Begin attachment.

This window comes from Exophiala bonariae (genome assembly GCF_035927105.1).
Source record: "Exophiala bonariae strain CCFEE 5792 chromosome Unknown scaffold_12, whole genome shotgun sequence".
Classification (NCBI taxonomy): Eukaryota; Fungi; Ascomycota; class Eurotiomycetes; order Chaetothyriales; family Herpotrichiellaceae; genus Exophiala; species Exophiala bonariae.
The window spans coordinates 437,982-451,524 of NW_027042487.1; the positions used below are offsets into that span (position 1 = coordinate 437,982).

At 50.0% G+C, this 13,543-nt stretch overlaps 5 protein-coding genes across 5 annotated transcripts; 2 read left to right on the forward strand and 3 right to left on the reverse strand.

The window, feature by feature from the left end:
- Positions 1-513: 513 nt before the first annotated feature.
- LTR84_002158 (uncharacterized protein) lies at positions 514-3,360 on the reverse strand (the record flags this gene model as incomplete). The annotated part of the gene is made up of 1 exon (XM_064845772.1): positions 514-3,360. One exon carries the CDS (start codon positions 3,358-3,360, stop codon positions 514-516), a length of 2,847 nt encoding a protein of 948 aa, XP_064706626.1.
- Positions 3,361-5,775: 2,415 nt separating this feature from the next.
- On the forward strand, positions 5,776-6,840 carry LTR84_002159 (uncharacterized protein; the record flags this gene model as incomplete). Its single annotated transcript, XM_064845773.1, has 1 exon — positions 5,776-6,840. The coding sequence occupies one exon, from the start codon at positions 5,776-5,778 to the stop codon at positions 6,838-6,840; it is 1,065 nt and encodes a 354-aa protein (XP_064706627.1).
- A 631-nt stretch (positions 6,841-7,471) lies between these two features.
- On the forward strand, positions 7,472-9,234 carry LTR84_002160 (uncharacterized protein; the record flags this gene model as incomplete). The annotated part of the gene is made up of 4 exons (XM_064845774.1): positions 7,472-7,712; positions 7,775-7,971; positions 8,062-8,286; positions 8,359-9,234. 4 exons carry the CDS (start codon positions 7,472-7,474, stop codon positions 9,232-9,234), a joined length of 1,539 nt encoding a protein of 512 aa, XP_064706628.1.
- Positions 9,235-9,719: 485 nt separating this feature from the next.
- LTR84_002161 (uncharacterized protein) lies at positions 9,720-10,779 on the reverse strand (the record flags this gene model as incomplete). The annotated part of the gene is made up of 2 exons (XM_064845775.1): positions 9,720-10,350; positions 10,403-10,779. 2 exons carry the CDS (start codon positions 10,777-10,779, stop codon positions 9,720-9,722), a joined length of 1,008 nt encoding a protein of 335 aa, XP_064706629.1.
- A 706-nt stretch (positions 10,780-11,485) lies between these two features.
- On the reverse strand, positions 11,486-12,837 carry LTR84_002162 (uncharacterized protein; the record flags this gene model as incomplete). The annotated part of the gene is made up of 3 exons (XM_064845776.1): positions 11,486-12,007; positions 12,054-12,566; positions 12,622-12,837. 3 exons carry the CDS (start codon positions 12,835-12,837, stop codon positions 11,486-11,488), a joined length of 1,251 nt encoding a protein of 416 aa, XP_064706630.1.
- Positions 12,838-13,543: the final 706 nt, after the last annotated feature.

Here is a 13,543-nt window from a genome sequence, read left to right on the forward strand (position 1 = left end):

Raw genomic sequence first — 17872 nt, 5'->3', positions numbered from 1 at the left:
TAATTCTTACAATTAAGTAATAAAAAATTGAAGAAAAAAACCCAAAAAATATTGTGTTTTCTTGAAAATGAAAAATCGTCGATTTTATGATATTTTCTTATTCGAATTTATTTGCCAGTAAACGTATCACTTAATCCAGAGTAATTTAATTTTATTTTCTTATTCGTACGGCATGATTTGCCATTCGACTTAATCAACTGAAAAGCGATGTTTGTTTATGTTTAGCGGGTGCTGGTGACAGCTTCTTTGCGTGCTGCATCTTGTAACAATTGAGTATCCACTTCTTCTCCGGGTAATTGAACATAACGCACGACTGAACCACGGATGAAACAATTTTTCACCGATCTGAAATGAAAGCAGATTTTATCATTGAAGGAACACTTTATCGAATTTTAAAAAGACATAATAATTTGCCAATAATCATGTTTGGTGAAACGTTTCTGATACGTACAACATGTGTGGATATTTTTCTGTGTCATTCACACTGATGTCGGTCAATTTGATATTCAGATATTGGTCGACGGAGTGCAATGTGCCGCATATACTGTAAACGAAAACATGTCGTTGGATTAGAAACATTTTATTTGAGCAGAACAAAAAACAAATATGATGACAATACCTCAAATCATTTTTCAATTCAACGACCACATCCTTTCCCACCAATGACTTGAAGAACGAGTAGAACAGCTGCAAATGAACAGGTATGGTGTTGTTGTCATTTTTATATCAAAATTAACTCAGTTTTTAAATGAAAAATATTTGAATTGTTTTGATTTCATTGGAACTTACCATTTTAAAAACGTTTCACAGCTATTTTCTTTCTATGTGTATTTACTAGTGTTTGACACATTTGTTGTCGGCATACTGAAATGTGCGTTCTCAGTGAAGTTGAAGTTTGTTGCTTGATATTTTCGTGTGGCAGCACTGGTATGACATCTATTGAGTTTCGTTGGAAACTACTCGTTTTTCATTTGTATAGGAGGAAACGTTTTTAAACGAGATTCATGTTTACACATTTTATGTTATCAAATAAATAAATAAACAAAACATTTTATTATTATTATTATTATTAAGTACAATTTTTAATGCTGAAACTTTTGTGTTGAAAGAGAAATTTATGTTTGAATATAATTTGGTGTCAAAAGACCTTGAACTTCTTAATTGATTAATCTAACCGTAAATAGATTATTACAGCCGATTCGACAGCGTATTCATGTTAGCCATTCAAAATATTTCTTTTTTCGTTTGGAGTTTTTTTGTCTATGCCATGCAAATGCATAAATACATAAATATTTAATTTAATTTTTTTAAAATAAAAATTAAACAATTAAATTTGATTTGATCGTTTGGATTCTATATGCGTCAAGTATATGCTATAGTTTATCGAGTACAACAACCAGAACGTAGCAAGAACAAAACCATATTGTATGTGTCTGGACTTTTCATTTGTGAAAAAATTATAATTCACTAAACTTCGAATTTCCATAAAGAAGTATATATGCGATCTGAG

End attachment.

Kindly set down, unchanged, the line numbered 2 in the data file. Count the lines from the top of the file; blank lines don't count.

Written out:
Source record: "Exophiala bonariae strain CCFEE 5792 chromosome Unknown scaffold_12, whole genome shotgun sequence".